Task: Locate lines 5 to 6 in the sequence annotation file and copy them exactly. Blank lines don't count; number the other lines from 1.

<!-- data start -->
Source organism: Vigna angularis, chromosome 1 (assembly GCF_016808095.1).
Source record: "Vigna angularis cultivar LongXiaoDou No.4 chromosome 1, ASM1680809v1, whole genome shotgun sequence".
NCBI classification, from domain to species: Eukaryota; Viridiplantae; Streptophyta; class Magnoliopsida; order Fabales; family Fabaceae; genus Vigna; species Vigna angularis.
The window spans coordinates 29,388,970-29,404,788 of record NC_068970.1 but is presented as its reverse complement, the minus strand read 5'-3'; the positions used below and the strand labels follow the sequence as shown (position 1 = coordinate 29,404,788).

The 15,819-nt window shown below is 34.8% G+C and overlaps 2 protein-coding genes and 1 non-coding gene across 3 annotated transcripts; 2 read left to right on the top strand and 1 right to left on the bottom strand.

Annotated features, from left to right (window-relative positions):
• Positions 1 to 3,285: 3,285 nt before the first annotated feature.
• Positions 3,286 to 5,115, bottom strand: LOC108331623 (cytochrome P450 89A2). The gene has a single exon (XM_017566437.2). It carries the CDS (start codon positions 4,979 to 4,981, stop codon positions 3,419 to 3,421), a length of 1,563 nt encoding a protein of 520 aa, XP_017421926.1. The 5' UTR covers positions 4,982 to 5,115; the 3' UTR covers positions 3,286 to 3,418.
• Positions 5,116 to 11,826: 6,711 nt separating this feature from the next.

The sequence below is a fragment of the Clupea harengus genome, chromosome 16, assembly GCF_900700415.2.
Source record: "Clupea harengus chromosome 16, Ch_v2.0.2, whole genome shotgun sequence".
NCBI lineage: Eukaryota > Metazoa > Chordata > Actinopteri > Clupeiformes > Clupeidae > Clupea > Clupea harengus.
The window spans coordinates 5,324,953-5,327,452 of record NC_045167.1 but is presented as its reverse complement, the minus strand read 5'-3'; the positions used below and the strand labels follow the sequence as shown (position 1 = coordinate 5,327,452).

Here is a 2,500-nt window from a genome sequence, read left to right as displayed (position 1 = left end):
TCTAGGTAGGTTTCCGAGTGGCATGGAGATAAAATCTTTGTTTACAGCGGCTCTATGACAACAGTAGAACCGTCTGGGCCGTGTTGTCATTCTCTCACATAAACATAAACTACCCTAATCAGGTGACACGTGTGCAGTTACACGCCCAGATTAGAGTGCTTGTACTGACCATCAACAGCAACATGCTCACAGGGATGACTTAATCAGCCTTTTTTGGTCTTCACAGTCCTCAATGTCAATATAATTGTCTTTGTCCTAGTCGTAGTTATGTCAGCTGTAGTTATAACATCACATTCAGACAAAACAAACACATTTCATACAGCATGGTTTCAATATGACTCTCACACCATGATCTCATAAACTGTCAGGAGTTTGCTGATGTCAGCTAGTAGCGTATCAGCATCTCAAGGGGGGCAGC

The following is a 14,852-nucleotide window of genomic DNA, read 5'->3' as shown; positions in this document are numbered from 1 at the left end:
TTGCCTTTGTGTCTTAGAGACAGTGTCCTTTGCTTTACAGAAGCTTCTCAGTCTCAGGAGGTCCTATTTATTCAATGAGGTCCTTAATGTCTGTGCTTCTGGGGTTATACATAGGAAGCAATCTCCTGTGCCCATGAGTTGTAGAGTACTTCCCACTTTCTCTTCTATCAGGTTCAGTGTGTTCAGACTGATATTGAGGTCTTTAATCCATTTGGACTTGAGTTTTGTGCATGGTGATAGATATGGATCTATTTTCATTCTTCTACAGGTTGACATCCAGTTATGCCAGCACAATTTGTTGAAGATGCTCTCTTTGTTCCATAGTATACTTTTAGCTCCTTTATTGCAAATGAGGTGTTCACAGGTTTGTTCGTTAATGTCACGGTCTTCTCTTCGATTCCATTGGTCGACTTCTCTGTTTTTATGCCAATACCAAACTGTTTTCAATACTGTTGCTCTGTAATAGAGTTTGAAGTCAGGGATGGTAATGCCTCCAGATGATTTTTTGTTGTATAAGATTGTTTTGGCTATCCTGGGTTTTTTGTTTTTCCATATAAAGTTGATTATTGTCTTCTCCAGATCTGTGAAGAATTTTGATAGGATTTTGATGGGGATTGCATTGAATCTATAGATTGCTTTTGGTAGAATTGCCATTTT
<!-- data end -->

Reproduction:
The 15,819-nt window shown below is 34.8% G+C and overlaps 2 protein-coding genes and 1 non-coding gene across 3 annotated transcripts; 2 read left to right on the top strand and 1 right to left on the bottom strand.

Annotated features, from left to right (window-relative positions):